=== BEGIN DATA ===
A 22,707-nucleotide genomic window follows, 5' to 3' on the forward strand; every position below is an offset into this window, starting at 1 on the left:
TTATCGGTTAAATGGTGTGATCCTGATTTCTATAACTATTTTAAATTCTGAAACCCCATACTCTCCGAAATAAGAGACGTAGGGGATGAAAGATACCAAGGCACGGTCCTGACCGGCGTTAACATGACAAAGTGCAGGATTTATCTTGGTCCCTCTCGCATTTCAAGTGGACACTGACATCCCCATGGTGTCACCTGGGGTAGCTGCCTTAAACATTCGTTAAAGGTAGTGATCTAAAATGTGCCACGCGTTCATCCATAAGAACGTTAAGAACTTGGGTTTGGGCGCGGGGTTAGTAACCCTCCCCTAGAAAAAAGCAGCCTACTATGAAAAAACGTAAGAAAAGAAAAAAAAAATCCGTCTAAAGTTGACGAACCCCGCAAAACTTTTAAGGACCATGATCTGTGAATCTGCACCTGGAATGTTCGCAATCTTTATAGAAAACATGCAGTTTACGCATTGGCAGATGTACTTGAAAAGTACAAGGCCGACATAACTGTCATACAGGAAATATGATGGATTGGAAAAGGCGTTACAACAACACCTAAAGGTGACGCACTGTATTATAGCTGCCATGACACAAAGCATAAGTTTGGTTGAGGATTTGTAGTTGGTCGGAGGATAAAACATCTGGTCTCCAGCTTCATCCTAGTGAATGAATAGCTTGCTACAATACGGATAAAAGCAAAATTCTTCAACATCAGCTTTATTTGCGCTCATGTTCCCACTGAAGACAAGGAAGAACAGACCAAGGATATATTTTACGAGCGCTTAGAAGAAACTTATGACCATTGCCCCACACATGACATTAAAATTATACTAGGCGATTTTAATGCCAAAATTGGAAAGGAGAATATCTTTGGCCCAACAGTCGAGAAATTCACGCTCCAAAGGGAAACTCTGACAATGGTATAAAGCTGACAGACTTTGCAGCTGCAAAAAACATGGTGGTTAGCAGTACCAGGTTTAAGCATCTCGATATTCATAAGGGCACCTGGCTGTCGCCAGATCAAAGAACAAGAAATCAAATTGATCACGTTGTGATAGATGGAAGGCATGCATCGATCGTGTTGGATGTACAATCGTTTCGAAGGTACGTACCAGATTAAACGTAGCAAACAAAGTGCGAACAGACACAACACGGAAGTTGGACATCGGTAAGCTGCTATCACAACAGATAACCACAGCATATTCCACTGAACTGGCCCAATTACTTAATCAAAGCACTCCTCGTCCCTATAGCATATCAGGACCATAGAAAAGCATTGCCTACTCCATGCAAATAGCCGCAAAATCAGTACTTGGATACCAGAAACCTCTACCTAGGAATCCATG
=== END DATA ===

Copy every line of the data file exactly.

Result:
A 22,707-nucleotide genomic window follows, 5' to 3' on the forward strand; every position below is an offset into this window, starting at 1 on the left:
TTATCGGTTAAATGGTGTGATCCTGATTTCTATAACTATTTTAAATTCTGAAACCCCATACTCTCCGAAATAAGAGACGTAGGGGATGAAAGATACCAAGGCACGGTCCTGACCGGCGTTAACATGACAAAGTGCAGGATTTATCTTGGTCCCTCTCGCATTTCAAGTGGACACTGACATCCCCATGGTGTCACCTGGGGTAGCTGCCTTAAACATTCGTTAAAGGTAGTGATCTAAAATGTGCCACGCGTTCATCCATAAGAACGTTAAGAACTTGGGTTTGGGCGCGGGGTTAGTAACCCTCCCCTAGAAAAAAGCAGCCTACTATGAAAAAACGTAAGAAAAGAAAAAAAAAATCCGTCTAAAGTTGACGAACCCCGCAAAACTTTTAAGGACCATGATCTGTGAATCTGCACCTGGAATGTTCGCAATCTTTATAGAAAACATGCAGTTTACGCATTGGCAGATGTACTTGAAAAGTACAAGGCCGACATAACTGTCATACAGGAAATATGATGGATTGGAAAAGGCGTTACAACAACACCTAAAGGTGACGCACTGTATTATAGCTGCCATGACACAAAGCATAAGTTTGGTTGAGGATTTGTAGTTGGTCGGAGGATAAAACATCTGGTCTCCAGCTTCATCCTAGTGAATGAATAGCTTGCTACAATACGGATAAAAGCAAAATTCTTCAACATCAGCTTTATTTGCGCTCATGTTCCCACTGAAGACAAGGAAGAACAGACCAAGGATATATTTTACGAGCGCTTAGAAGAAACTTATGACCATTGCCCCACACATGACATTAAAATTATACTAGGCGATTTTAATGCCAAAATTGGAAAGGAGAATATCTTTGGCCCAACAGTCGAGAAATTCACGCTCCAAAGGGAAACTCTGACAATGGTATAAAGCTGACAGACTTTGCAGCTGCAAAAAACATGGTGGTTAGCAGTACCAGGTTTAAGCATCTCGATATTCATAAGGGCACCTGGCTGTCGCCAGATCAAAGAACAAGAAATCAAATTGATCACGTTGTGATAGATGGAAGGCATGCATCGATCGTGTTGGATGTACAATCGTTTCGAAGGTACGTACCAGATTAAACGTAGCAAACAAAGTGCGAACAGACACAACACGGAAGTTGGACATCGGTAAGCTGCTATCACAACAGATAACCACAGCATATTCCACTGAACTGGCCCAATTACTTAATCAAAGCACTCCTCGTCCCTATAGCATATCAGGACCATAGAAAAGCATTGCCTACTCCATGCAAATAGCCGCAAAATCAGTACTTGGATACCAGAAACCTCTACCTAGGAATCCATG